Humanism, Illness, and Elective Death

A Case Study in Utilitarian Ethics

Authors

  • James A. Metzger East Carolina University

DOI:

https://doi.org/10.1558/eph.28242

Keywords:

Ethics, Euthanasia, Elective Death, Utilitarianism, Humanism, suicide, chronic illness, secular humanism

Abstract

The author offers a defense for elective death on utilitarian grounds, but one that is presented specifically from the perspective of someone who: 1) faces a potentially terminal illness and diminishing quality of life; 2) views death as nothing more than a return to prenatal nonbeing; and 3) maintains common humanist ethical commitments. The argument, then, is uniquely situated and limited in scope, rooted both in the particulars of his recent experience with a rheumatic autoimmune illness and non-Hodgkin’s lymphoma as well as in a worldview shaped largely by emerging narratives in the sciences. Drawing upon the work of J.S. Mill and P. Singer, the author begins by assuming that one is generally free to act on a preference for nonbeing so long as others are not unduly harmed or thwarted in pursuing their own aims as a result. But a humanist, he suggests, ideally ought to press beyond this minimum criterion and do one’s best to maximize eudaimonia by carefully weighing how elective death would likely affect others to whom one is currently obligated in significant ways. The focus of one’s ethical reasoning, then, should remain on maximizing well-being and minimizing harm, not on creating a logical flawless and internally coherent defense that may satisfy a set of abstract or universally applicable criteria drawn up by others in an effort to define precisely what might render a given suicide “rational” or “morally permissible.”

Author Biography

James A. Metzger, East Carolina University

Most of my formal training has been in religious studies (Ph.D., Vanderbilt University, 2006), but my current teaching duties have required me to read extensively in philosophy and ethics as well. Most recently, I’ve taught at Vanderbilt University Divinity School, Luther College, East Carolina University, and Pitt Community College. I have written two books (one academic, another fiction) and published in a wide array of academic journals and magazines (including EPH and Free Inquiry).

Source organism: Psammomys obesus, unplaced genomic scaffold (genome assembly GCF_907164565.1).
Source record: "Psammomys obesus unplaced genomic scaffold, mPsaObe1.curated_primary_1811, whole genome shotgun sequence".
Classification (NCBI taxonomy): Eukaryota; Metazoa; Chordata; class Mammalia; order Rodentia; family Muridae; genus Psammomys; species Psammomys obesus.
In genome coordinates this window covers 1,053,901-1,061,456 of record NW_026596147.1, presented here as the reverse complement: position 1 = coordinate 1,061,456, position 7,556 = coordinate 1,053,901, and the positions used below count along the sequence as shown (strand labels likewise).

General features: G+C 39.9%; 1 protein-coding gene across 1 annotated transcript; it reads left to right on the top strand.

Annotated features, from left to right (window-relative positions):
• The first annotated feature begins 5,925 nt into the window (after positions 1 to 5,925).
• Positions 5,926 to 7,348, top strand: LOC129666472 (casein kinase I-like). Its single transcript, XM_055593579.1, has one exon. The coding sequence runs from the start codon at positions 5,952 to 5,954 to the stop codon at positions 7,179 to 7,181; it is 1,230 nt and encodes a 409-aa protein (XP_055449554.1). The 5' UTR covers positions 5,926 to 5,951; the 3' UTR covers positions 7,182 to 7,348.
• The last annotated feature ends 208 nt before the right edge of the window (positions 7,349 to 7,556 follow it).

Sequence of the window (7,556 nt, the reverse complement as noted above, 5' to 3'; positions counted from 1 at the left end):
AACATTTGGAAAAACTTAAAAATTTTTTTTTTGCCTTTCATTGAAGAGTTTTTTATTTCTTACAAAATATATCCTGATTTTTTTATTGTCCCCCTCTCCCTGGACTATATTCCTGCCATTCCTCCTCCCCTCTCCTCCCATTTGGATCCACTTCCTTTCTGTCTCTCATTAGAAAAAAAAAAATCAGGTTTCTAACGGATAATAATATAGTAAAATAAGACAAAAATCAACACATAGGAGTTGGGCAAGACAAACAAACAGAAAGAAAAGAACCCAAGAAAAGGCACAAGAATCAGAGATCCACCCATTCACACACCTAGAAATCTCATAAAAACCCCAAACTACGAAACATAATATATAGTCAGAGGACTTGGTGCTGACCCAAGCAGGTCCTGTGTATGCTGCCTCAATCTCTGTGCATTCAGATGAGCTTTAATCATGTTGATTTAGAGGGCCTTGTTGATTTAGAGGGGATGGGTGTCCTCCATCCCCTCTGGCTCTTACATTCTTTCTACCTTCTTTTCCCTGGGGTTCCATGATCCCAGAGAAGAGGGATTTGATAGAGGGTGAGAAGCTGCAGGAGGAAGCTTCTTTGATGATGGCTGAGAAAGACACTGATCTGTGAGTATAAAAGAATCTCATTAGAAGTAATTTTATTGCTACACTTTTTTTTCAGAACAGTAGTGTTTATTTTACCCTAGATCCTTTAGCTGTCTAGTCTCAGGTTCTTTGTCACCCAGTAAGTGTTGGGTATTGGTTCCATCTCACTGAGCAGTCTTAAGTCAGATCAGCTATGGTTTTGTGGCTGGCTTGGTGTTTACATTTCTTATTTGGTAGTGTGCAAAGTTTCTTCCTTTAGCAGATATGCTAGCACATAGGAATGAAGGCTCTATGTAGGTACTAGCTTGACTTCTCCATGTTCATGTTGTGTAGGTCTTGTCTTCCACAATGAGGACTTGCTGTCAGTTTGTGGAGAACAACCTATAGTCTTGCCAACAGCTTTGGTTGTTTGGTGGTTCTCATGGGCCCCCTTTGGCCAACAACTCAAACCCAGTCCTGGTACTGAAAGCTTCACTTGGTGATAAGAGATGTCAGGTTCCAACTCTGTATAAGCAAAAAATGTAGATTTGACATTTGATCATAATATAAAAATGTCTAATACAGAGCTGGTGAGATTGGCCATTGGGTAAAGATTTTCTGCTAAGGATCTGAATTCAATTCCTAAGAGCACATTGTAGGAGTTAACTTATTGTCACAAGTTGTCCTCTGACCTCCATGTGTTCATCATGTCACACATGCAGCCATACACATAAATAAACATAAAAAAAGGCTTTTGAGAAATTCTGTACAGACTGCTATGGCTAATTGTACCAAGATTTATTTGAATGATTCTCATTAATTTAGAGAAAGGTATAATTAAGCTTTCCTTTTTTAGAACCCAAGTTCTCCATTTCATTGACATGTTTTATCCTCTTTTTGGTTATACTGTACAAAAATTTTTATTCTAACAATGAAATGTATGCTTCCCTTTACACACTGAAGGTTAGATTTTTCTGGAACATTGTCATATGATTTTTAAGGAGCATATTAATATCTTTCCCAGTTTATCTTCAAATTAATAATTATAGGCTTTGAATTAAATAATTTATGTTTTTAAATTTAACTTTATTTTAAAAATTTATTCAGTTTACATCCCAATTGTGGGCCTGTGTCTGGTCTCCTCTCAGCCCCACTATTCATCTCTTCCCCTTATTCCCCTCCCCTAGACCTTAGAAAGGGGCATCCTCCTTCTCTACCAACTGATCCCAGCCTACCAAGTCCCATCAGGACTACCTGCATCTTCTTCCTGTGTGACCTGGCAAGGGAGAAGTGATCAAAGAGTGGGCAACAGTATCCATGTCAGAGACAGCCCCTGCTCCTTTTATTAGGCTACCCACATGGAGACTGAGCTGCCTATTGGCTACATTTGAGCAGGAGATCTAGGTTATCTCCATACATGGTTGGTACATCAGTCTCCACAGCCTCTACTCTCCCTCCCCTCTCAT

References

Améry, Jean. 1997. On Suicide: A Discourse on Voluntary Death, translated by John Barlow. Bloomington: Indiana University Press.

Barrington, Mary Rose. 1980. “Apologia for Suicide.” In Suicide: The Philosophical Issues, edited by M. Pabst Battin and David J. Mayo. 90–103. New York: St. Martin’s Press.

Battin, M. Pabst. 1994. The Least Worst Death: Essays in Bioethics on the End of Life. Oxford: Oxford University Press.

Battin, M. Pabst. 1995. Ethical Issues in Suicide. Englewood Cliffs, NJ: Prentice-Hall.

Cholbi, Michael. 2011. Suicide: The Philosophical Dimensions. Buffalo, NY: Broadview.

Clements, Colleen. 1980. “The Ethics of Not-Being: Individual Options for Suicide.” In Suicide: The Philosophical Issues, edited by M. Pabst Battin and David J. Mayo. 104–14. New York: St. Martin’s Press.

Fischer, J.M. 1993. “Introduction.” In The Metaphysics of Death, edited by J.M. Fischer, 3–30. Stanford, CA: Stanford University Press. http://dx.doi.org/10.1016/b978-0-08-042152-0.50017-x

Gill, Michael. 2005. “A Moral Defense of Oregon’s Physician-assisted Suicide Law.” Mortality 10: 53–67. http://dx.doi.org/10.1080/13576270500031055

Groll, Daniel. 2014. “Medical Paternalism—Part 2.” Philosophy Compass 9: 194–203. http://dx.doi.org/10.1111/phc3.12110

Hick, John. 1994. Death and Eternal Life. Louisville, KY: Westminster John Knox Press.

Holley, D.M. 1989. “Voluntary Death, Property Rights, and the Gift of Life.” Journal of Religious Ethics 17: 103–121.

Huxtable, Richard and Maaike MÖller. 2007. “‘Setting a Principled Boundary?’ Euthanasia as a Response to ‘Life Fatigue.’” Bioethics 21: 117–126. http://dx.doi.org/10.1111/j.1467-8519.2007.00535.x

Kagan, Shelly. 2012. Death. New Haven, CT: Yale University Press.

Marquis, Donald. 1989. Why Abortion is Immoral. The Journal of Philosophy 86: 183–202. http://dx.doi.org/10.2307/2026961

Melville, Herman. 1985. “Bartleby the Scrivner.” Reprinted in Concise Anthology of American Literature, edited by George McMichael. Second edition. New York: Macmillan.

Mill, J.S. 1978. On Liberty. Indianapolis, IN: Hackett.

Motto, J.A. 1980. “The Right to Suicide: A Psychiatrist’s View.” In Suicide: The Philosophical Issues, edited by M. Pabst Battin and David J. Mayo. 212–219. New York: St. Martin’s Press.

Pew Research Center (Religion & Public Life). 2015 May 12. “America’s Changing Religious Landscape.” http://www.pewforum.org/2015/05/12/americas-changing-religious-landscape

Seneca (Lucius Annaeus). 2004. Letters from a Stoic, translated by Robin Campbell. New York: Penguin.

Singer, Peter. 2003. “Voluntary Euthanasia: A Utilitarian Perspective.” Bioethics 17: 526–541. http://dx.doi.org/10.1111/1467-8519.00366

Swinburne, Richard. 1997. The Evolution of the Soul. Oxford: Oxford University Press. http://dx.doi.org/10.1093/0198236980.001.0001

Wijsbek, Henri. 2012. “ ‘To Thine Own Self be True:’ On the Loss of Integrity as a Kind of Suffering.” Bioethics 26: 1–7. http://dx.doi.org/10.1111/j.1467-8519.2010.01801.x

Wood, David. 1980. “Suicide as Instrument and Expression.” In Suicide: The Philosophical Issues, edited by M. Pabst Battin and David J. Mayo. 151–60. New York: St. Martin’s Press.

Published

2016-09-20

How to Cite

Metzger, J. (2016). Humanism, Illness, and Elective Death: A Case Study in Utilitarian Ethics. Essays in the Philosophy of Humanism, 24(1), 21–58. https://doi.org/10.1558/eph.28242

Issue

Section

Articles